Slash and burn: The Guns N’ Roses guitarist has a new album out, and it’s a blues tribute - Hindustan Times
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Slash and burn: The Guns N’ Roses guitarist has a new album out, and it’s a blues tribute

May 24, 2024 02:14 PM IST

The star-studded compilation features Steven Tyler, Demi Lovato, Iggy Pop, and covers of legendary blues tracks. Plus, a bonus original by Slash.

Few rock stars are as instantly recognisable from their silhouettes as Slash is. With his leather top hat and long curly hair, Gibson Les Paul in hand, the outline is one of rock music’s most iconic images. As iconic as is his guitar playing.

The cover art for Orgy of the Damned. PREMIUM
The cover art for Orgy of the Damned.

Slash (birth name: Saul Hudson), now 58, became famous in the late 1980s as the lead guitarist for the uber-successful hard rock band Guns N’ Roses (GNR). But the blues have been an integral part of his musical journey. (Even with GNR, his riffs were as searing as they were bluesy).

Earlier this month, he released a new solo album, Orgy of the Damned, which is a grand tribute to the blues. Calling it a solo album would be a misnomer. It is a project that is star-studded. Not a singer himself, the guitarist has roped in a galaxy of collaborators, including Chris Robinson of The Black Crowes, Paul Rodgers of the bands Free and Bad Company, Billy Gibbons of ZZ Top, Iggy Pop, and Beth Hart.

All except one instrumental track on the album are covers of great blues songs.

Slash has had an enduring love for the blues. In 1996, when he first left GNR (he would later return to the band), he formed Slash’s Blues Ball, a blues rock band that was active for a couple of years, touring and playing gigs. That band never released albums, although recordings of their live shows do get passed around among fans.

The guitarist, who was born in England to a black American mother and a British father, moved to the US when he was a child and discovered American blues music courtesy his maternal grandmother, who introduced the young boy to artists such as BB King, long before he would begin to play the guitar himself.

Steven Tyler records his harmonica solo for Killing Floor. (slashonline.com)
Steven Tyler records his harmonica solo for Killing Floor. (slashonline.com)

Those were lasting influences. To savour some of his truly bluesy guitar-playing, I would recommend the YouTube videos of gigs that Slash’s Blues Ball played in the late 1990s. Their covers of classics such as Jimi Hendrix’s Stone Free, BB King’s The Thrill Is Gone and Muddy Waters’ Hoochie Coochie Man are unique, mainly because of how Slash plays the guitar on them.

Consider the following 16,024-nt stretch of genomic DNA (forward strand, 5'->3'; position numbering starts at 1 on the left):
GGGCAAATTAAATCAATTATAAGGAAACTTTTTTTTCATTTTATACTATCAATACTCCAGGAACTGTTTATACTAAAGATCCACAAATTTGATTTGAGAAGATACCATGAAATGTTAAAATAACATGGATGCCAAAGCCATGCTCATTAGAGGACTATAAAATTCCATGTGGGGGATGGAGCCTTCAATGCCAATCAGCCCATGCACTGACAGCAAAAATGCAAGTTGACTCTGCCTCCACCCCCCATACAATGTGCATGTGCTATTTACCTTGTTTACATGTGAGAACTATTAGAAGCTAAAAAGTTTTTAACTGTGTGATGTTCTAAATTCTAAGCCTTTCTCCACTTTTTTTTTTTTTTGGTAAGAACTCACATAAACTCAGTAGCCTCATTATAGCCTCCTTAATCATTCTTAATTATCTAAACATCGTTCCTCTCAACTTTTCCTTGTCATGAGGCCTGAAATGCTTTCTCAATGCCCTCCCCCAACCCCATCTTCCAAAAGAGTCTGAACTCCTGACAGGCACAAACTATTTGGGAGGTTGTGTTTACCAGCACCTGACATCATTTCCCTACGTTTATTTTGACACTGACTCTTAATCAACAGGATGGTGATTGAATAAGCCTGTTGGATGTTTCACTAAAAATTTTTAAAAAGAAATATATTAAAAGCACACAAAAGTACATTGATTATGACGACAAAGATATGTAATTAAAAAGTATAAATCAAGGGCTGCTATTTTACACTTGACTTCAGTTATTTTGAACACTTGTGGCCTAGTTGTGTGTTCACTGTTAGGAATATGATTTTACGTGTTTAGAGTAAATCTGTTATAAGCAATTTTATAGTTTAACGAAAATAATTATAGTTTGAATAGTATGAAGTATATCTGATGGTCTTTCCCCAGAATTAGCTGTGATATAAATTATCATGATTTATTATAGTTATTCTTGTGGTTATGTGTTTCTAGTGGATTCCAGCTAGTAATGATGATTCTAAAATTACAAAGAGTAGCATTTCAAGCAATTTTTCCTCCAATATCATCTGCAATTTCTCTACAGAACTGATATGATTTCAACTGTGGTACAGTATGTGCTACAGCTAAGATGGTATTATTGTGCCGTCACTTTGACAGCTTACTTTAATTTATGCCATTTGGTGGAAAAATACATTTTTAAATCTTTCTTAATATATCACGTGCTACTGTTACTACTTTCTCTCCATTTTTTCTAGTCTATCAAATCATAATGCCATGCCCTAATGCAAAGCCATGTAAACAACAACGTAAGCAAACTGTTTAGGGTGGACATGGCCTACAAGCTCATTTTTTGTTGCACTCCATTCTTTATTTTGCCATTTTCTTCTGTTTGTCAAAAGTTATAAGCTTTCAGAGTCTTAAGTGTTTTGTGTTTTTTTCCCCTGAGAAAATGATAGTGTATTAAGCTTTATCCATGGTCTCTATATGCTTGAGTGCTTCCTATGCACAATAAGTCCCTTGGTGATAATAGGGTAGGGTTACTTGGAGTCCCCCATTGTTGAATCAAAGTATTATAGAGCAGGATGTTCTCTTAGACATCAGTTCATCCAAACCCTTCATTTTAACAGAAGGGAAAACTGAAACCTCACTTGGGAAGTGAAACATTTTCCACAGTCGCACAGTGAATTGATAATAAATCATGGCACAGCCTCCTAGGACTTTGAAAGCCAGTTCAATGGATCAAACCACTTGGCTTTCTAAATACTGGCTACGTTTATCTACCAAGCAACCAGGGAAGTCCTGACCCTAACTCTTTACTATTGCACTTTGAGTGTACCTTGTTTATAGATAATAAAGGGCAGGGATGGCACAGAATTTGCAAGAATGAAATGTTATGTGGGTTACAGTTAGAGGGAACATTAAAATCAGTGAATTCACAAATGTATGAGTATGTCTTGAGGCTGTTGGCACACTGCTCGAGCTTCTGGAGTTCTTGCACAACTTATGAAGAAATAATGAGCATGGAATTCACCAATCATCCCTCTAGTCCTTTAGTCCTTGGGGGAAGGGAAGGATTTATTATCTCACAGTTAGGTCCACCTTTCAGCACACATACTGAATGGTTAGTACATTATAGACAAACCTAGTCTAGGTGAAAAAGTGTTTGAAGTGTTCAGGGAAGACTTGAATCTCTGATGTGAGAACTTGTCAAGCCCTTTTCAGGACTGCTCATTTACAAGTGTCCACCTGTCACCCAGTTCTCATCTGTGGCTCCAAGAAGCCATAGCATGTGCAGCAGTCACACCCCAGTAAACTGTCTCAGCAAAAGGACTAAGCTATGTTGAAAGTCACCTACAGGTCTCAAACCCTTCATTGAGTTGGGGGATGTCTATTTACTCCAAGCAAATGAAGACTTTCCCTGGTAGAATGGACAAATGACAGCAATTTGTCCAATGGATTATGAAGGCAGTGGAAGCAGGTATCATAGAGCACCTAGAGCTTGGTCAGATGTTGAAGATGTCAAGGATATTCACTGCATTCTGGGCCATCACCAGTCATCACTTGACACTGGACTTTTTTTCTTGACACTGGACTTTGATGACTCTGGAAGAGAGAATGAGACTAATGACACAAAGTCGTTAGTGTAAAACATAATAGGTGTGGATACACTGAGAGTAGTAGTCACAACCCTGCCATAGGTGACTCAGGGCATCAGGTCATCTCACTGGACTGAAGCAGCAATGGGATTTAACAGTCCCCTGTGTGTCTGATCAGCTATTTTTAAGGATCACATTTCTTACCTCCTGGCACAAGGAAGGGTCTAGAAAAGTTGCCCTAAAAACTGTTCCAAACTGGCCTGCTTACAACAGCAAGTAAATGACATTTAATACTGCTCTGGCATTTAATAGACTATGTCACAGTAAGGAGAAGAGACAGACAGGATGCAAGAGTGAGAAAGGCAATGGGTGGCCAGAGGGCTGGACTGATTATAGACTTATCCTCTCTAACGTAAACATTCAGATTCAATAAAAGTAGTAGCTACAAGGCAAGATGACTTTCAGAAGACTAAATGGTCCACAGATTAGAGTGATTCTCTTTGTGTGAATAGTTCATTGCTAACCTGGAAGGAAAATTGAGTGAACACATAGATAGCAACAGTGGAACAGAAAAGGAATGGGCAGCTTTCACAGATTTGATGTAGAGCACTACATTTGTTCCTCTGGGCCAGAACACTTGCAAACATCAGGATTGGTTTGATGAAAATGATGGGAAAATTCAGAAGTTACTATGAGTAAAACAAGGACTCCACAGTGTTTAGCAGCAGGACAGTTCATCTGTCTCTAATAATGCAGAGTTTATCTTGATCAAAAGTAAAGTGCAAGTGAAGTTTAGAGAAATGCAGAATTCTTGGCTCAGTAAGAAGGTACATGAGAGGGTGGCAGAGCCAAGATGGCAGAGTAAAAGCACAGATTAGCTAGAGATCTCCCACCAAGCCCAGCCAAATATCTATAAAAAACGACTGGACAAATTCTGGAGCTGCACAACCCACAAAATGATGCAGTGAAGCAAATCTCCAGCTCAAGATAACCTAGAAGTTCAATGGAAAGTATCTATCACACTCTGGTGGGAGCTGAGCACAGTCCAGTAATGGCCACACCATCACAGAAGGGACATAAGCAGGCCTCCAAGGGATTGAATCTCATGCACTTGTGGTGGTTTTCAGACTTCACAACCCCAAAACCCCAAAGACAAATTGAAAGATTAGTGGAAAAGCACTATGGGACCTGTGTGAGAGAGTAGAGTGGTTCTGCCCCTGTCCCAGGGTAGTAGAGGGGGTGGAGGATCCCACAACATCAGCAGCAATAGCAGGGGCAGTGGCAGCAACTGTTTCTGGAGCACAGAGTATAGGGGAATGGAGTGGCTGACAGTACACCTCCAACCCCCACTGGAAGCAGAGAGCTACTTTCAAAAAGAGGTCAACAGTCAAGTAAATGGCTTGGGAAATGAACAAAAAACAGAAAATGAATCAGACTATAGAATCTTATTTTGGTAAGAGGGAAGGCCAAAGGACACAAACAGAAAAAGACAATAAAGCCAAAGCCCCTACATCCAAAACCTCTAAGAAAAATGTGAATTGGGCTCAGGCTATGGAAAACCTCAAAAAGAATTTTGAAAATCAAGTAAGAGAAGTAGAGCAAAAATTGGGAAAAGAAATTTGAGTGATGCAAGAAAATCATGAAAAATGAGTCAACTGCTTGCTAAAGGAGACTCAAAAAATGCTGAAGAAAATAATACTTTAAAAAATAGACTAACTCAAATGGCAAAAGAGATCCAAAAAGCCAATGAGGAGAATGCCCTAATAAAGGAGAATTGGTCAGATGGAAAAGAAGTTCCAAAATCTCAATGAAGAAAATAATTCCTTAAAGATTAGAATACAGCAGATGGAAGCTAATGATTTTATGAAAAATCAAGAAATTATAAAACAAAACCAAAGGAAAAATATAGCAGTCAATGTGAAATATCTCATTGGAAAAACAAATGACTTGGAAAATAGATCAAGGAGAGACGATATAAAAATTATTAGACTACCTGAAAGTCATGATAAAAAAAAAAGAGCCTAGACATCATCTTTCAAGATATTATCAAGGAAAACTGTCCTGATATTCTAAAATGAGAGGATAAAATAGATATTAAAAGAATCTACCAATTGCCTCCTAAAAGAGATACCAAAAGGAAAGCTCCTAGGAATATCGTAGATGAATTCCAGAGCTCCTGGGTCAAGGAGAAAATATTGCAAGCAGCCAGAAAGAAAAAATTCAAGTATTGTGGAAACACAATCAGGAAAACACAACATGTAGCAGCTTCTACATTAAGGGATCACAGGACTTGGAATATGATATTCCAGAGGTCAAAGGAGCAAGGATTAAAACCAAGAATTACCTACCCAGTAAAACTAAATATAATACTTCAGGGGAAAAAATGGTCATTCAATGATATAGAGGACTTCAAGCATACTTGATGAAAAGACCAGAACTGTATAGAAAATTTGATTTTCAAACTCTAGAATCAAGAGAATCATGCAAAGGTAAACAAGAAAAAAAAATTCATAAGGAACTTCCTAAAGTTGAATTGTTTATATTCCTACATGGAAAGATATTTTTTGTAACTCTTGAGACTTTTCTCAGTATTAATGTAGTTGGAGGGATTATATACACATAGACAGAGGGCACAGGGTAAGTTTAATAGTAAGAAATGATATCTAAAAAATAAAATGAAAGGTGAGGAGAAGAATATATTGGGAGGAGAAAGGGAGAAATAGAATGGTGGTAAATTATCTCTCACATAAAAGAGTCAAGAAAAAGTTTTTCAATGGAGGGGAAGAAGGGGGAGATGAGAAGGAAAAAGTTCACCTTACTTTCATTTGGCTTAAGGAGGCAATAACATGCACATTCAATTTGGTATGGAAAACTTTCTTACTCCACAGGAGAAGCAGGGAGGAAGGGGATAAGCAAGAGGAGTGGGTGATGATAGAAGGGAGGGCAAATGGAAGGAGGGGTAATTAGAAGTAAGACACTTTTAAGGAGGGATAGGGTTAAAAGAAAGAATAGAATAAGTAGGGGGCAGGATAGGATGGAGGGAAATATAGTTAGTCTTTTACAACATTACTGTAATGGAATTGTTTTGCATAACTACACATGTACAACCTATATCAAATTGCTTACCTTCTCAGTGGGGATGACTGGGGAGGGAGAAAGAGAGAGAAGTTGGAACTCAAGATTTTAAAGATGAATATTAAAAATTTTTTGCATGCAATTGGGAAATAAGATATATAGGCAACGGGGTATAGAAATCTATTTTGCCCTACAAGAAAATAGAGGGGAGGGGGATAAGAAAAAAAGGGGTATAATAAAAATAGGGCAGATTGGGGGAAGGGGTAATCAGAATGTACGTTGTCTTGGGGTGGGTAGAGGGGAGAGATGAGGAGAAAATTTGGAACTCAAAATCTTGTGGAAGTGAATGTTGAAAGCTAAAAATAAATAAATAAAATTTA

Nearly 30 years after he formed Blues Ball, he regrouped last year with a couple of those bandmates, Johnny Griparic on bass guitar and Teddy Andreadis on keyboards. Then he set about getting the vocalists on board. The result is an album that pays homage to one of contemporary music’s most legacy-rich and influential genres, in a singular way.

The songs are all covers (listen to a playlist of highlights here), but because each of the classic blues songs on the album is sung by a different singer, each vocalist gives it his or her inimitable touch and that makes it a fascinating album to listen to. Soaring above all of that is the real deal: the pyrotechnics of Slash’s guitar.

Iggy Pop records Awful Dream. (slashonline.com)
Iggy Pop records Awful Dream. (slashonline.com)

The album opener is a cover of Steppenwolf’s The Pusher, with Chris Robinson whose high-tenor vocals render the tune with a soulfulness that is quite different from other popular covers of the song.

On Killing Floor, a Howlin’ Wolf original, AC/DC’s Brian Johnson is on vocals, singing it an octave lower than he usually sings on his own band’s songs, which makes the version a killer interpretation of the original, with a bonus too: Aerosmith’s Steven Tyler plays a harmonica solo on the track.

For Stormy Monday, a T-Bone Walker song composed in the 1940s, which has been frequently covered by others, Beth Hart delivers a hair-raisingly passionate version that was recorded in a single take, after which you can hear Hart, drained by the effort, sighing: “God! That was fucking badass shit!” She is believed to have collapsed on the studio floor after that.

Orgy of the Damned has other surprises. The septuagenarian Iggy Pop, known as the godfather of punk, sings a strikingly tender version of the Lightnin’ Hopkins song Awful Dream, on which he also uses his vocals to mimic a blues harp; the pop singer Demi Lovato does a cover of the Motown staple Papa Was A Rolling Stone; blues guitar sensation Gary Clark Jr sings and plays with Slash on the Robert Johnson classic Crossroads; and the veteran Paul Rodgers sounds fittingly perfect on Born Under a Bad Sign, which was first recorded by the bluesman Albert King in the 1960s.

Slash performs Metal Chestnut in the studio. (slashonline.com)
Slash performs Metal Chestnut in the studio. (slashonline.com)

The real standout on the album, however, is Slash, whose guitar solos range from scorching to tenderly soulful, depending on the track and on the style of the vocalist singing it. The album ends with an instrumental track, the only one that isn’t a cover but a Slash original. It’s called Metal Chestnut, a simple tune yet teeming with the emotion of his expressive guitar. A fitting closer to a fine album.

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